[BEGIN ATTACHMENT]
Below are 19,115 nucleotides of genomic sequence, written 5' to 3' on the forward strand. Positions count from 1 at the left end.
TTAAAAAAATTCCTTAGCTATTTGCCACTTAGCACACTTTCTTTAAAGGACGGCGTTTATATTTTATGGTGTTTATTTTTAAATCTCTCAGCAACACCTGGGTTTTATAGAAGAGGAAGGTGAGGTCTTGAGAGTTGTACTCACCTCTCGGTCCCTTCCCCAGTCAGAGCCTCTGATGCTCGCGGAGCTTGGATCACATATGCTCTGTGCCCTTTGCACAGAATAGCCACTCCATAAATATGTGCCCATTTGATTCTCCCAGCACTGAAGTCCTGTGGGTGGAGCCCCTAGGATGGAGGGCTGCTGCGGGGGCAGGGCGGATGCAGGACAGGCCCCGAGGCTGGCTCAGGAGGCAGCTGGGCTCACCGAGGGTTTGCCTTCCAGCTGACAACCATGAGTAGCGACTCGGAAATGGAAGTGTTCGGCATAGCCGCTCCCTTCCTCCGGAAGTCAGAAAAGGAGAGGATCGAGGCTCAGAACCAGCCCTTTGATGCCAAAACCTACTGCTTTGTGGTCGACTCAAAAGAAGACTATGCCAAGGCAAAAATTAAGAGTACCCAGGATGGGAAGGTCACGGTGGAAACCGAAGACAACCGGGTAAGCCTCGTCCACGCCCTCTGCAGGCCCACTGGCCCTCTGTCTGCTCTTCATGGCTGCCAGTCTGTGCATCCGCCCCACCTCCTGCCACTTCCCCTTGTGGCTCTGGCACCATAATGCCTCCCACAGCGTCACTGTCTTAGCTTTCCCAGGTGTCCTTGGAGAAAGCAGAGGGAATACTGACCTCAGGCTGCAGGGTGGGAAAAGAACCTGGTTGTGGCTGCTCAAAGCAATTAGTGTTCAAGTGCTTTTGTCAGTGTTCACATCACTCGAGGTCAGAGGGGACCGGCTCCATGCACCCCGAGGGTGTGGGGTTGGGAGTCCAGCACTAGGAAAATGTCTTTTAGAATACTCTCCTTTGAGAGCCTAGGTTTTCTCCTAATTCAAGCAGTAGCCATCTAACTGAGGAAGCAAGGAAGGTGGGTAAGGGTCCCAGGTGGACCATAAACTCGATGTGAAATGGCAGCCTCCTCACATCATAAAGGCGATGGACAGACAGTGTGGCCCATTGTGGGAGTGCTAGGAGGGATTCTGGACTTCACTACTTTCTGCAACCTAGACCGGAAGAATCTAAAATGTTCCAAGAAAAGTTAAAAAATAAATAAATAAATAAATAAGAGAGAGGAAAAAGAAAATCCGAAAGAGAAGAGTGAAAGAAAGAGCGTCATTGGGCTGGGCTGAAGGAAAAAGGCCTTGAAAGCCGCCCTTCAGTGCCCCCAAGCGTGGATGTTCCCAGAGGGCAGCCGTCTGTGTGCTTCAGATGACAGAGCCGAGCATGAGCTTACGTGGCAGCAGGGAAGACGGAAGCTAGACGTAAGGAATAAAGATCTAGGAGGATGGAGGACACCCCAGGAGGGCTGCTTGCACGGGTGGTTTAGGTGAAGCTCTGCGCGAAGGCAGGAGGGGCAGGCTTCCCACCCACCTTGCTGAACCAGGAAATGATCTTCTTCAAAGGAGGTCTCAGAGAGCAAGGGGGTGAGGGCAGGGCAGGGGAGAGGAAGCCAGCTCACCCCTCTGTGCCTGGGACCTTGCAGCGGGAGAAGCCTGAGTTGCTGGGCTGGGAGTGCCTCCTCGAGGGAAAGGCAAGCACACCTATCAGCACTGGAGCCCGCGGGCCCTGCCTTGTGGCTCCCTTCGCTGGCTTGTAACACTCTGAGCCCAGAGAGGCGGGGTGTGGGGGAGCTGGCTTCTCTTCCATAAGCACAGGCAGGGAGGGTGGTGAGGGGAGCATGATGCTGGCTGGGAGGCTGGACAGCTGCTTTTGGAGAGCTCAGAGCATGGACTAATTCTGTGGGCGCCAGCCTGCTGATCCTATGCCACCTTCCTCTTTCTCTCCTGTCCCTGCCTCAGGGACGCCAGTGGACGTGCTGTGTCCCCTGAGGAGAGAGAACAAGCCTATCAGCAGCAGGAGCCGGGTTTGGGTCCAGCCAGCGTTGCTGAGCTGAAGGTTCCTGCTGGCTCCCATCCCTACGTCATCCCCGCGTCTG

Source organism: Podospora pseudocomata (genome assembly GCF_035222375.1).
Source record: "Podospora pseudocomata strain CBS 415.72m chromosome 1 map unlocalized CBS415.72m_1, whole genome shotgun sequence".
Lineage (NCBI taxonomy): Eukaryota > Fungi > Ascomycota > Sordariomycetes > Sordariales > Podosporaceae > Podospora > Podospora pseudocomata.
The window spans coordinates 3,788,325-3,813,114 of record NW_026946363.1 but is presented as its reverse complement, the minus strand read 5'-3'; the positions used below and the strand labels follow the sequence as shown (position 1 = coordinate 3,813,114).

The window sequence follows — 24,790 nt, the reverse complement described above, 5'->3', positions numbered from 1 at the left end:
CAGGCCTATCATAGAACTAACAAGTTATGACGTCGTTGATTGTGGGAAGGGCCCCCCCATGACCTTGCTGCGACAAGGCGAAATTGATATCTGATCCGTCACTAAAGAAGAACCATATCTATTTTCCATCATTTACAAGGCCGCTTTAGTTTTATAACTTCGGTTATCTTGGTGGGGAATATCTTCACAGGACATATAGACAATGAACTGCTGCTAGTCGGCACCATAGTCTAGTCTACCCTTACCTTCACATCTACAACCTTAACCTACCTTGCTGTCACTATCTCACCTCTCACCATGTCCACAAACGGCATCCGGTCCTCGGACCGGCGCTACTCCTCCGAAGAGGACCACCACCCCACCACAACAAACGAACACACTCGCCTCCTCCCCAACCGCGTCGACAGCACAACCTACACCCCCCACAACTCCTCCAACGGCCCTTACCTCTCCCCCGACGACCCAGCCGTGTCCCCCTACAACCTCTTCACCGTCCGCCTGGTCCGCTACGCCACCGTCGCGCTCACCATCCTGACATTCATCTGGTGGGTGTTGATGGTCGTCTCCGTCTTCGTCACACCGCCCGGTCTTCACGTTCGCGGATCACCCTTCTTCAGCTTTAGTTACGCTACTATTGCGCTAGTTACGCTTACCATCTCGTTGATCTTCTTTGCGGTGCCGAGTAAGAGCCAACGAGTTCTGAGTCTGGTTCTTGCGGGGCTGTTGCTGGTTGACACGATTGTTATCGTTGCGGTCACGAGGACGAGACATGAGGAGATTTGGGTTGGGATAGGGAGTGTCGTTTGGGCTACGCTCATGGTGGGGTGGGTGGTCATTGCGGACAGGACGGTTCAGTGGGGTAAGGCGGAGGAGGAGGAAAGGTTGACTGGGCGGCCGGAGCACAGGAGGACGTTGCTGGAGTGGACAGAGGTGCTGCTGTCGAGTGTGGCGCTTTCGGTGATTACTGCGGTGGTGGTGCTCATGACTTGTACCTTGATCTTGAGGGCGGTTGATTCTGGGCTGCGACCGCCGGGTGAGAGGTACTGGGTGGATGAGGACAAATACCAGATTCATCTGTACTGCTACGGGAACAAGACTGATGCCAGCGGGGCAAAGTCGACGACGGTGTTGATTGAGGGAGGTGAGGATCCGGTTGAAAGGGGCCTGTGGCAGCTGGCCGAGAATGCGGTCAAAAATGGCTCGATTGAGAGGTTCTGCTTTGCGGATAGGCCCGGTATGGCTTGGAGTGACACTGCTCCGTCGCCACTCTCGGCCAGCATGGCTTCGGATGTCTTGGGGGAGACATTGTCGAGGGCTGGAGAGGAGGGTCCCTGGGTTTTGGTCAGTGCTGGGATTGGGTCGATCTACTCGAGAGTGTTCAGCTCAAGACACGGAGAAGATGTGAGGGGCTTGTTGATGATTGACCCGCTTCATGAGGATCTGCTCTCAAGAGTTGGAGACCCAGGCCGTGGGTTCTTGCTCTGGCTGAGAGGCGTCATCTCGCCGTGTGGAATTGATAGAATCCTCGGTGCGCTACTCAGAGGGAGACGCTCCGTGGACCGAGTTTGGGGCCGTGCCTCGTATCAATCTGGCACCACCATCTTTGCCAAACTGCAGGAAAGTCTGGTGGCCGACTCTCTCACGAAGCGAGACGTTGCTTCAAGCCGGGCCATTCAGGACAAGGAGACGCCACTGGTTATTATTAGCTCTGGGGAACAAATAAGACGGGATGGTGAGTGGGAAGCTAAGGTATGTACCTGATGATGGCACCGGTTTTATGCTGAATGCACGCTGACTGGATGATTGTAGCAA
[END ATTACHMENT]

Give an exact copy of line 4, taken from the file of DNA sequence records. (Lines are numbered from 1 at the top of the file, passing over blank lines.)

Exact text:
Source record: "Podospora pseudocomata strain CBS 415.72m chromosome 1 map unlocalized CBS415.72m_1, whole genome shotgun sequence".